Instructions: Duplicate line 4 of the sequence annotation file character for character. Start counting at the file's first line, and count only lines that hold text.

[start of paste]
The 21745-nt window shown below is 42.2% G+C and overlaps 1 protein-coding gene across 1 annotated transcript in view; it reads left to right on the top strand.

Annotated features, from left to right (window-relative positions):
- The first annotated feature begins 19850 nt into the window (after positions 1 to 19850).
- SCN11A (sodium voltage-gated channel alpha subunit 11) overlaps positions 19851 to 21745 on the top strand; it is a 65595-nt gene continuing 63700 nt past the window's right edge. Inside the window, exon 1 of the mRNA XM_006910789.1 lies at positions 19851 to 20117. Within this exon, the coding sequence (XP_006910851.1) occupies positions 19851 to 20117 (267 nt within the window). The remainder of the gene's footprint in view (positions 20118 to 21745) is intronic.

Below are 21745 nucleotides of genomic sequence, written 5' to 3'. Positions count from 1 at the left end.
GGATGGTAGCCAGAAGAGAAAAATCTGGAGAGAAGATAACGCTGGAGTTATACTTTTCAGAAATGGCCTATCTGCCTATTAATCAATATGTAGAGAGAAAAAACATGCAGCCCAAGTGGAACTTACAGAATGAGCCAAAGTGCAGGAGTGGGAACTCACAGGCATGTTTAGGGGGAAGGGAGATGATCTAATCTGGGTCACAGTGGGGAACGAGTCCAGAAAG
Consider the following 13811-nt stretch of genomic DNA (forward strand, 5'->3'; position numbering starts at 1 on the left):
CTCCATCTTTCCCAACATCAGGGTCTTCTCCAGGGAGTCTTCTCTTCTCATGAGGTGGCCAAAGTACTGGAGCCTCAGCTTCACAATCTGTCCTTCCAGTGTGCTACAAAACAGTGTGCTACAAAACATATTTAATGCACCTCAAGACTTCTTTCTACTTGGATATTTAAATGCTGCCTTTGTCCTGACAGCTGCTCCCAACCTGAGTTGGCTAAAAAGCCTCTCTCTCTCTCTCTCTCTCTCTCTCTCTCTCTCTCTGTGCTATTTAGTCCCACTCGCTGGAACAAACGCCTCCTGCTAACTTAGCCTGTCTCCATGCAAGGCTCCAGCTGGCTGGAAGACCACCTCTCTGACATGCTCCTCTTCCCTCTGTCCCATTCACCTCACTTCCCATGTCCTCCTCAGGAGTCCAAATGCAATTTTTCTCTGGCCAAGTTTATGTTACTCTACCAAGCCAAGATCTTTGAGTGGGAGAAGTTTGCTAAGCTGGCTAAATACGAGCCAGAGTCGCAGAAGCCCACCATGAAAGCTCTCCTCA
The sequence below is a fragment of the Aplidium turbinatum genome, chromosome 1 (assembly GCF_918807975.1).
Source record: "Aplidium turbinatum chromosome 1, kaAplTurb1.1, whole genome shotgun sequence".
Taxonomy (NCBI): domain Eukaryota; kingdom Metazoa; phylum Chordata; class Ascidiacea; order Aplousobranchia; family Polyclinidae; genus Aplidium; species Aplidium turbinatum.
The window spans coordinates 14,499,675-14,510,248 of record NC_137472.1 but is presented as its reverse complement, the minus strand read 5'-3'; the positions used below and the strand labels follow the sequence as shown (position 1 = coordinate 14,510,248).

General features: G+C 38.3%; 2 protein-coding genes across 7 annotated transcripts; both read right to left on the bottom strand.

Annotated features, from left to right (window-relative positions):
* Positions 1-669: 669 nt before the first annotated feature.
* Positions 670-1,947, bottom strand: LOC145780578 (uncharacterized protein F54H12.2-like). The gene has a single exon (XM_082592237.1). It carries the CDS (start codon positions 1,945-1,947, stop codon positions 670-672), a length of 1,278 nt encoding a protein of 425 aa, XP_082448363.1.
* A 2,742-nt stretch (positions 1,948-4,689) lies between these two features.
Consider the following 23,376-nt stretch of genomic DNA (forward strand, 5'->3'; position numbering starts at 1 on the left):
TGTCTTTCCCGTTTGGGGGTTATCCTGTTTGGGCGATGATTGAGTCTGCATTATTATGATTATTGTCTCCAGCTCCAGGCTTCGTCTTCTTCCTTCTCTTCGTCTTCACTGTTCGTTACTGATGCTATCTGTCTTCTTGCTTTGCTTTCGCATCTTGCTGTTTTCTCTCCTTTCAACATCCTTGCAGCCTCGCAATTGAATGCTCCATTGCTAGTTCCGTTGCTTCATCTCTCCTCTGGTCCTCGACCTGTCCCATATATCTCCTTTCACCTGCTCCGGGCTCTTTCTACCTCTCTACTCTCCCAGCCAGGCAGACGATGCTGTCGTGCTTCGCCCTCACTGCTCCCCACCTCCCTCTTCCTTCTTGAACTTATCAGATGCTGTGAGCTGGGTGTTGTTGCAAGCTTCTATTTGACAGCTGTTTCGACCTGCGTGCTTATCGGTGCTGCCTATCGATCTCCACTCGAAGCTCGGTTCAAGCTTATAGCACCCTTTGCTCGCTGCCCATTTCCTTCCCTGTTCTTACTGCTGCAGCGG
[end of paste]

- SCN11A (sodium voltage-gated channel alpha subunit 11) overlaps positions 19851 to 21745 on the top strand; it is a 65595-nt gene continuing 63700 nt past the window's right edge. Inside the window, exon 1 of the mRNA XM_006910789.1 lies at positions 19851 to 20117. Within this exon, the coding sequence (XP_006910851.1) occupies positions 19851 to 20117 (267 nt within the window). The remainder of the gene's footprint in view (positions 20118 to 21745) is intronic.